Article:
Do literary prizes make a difference to sales? The sad truth is: not much, as previous winners of India’s premier book award pointed out recently. The Booker, however, is a different matter—put it down to colonial mentality, snob value or whatever. It was thanks to Aravind Adiga winning the Booker that the hardback sales of The White Tiger crossed 1,50,000 in India alone. In gambling parlance, it’s beginner’s luck. It emboldened HarperCollins to bid Rs 2.2 crore for just the Indian rights of Vikram Seth’s A Suitable Girl. Luckily for them—or unluckily (only time can tell)—it was Penguin who won the bid. Now rivals are rubbing their hands in glee to see how Penguin will work out the maths of that huge advance.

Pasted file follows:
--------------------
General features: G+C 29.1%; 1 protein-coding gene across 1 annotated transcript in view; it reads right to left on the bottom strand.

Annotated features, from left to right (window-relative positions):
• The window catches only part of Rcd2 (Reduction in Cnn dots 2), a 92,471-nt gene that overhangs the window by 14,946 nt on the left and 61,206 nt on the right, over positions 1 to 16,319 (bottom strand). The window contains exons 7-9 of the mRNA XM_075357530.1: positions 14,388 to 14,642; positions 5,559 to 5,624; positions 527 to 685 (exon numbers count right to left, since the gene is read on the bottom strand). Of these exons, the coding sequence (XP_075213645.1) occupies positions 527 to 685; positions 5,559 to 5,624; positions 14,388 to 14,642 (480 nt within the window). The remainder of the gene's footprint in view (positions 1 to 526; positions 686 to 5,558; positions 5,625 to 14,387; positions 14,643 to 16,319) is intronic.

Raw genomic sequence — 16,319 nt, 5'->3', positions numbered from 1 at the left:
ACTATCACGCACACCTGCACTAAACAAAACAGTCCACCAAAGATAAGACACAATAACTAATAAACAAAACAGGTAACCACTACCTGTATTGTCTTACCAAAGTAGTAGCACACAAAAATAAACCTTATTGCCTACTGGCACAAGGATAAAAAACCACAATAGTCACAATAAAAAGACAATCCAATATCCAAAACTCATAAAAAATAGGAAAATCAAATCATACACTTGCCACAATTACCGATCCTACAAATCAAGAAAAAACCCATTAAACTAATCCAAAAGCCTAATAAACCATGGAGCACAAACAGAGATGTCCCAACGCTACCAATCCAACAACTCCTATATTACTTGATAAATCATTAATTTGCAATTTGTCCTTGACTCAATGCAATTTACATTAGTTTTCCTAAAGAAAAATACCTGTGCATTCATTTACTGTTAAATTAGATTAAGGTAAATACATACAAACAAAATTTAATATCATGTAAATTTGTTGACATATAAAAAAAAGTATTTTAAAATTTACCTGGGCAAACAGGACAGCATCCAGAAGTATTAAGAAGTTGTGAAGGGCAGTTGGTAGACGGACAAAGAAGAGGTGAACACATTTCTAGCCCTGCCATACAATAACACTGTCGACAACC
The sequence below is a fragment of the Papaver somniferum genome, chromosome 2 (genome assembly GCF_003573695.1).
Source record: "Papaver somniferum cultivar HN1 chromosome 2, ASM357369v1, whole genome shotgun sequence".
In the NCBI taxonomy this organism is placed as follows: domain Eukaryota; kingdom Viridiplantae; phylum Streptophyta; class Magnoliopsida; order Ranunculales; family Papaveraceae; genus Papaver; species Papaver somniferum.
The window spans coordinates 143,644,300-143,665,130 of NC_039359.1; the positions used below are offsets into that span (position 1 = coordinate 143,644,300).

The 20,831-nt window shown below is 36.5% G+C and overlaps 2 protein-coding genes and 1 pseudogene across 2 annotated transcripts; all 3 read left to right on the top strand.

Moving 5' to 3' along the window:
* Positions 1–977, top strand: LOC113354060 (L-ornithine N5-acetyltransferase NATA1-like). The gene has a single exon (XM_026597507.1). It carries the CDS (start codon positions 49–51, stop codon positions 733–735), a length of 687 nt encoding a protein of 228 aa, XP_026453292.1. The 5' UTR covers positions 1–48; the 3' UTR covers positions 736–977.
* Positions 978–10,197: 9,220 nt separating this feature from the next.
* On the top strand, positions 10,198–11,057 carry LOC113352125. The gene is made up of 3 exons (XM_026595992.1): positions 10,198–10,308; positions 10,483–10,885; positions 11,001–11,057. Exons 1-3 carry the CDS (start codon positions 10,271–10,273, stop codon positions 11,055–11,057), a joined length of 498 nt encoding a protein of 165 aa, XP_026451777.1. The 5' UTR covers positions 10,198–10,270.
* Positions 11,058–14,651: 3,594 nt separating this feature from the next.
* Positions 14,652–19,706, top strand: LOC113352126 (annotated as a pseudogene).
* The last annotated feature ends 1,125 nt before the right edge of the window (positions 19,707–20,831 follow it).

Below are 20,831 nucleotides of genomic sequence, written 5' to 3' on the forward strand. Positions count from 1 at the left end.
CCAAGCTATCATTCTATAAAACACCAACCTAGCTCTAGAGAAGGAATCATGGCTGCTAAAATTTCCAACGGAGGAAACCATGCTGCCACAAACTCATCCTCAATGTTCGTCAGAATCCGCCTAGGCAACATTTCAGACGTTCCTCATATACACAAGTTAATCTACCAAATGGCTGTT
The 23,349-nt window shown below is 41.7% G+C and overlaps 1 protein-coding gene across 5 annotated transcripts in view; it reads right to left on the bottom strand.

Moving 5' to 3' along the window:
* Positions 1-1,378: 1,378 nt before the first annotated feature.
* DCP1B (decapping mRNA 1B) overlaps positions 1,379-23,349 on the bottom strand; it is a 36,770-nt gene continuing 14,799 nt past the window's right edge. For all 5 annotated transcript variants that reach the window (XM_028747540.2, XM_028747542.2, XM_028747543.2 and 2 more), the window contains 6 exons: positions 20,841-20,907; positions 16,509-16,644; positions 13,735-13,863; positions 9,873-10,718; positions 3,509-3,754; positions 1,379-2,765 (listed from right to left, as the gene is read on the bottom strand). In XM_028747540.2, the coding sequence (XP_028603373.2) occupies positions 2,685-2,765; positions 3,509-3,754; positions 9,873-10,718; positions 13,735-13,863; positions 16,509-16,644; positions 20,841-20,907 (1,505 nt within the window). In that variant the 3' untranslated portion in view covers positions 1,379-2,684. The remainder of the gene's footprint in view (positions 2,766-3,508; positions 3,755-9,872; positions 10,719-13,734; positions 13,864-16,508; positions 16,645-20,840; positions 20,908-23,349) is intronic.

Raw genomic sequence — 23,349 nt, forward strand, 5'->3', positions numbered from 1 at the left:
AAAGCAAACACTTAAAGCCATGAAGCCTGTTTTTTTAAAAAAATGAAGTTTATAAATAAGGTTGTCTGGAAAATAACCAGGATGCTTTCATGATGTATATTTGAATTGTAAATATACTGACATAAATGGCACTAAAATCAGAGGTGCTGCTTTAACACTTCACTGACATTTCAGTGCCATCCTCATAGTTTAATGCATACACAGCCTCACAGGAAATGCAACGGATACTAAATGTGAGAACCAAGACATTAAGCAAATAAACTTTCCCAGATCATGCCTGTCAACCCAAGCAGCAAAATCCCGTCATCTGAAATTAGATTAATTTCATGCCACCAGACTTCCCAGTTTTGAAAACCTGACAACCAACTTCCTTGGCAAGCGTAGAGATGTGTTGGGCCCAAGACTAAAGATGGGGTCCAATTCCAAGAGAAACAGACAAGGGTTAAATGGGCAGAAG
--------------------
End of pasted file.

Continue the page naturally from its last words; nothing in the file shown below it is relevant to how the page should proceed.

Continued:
A Fustian Pact
Who can explain the hold of philosopher-economist Amartya Sen on India’s masochist readers? His Argumentative Indian sold over 150,000 copies, roughly four times the copies he sold in UK. But no one knows how many have ploughed through his rather turgid prose to the end. He has one thing his publisher is happy to cash in on: snob value. Readers will soon have the chance to flash another Amartya Sen hardback soon. His The Idea of Justice will be launched in August, soon after its release in London.
It’s not just common readers that are overawed by Amartya Sen. His ex-wife Nabaneeta Dev Sen once described being wooed by the intellectual giant in the mid-’50s: “She felt like a dwarf who was being approached by the Moon.”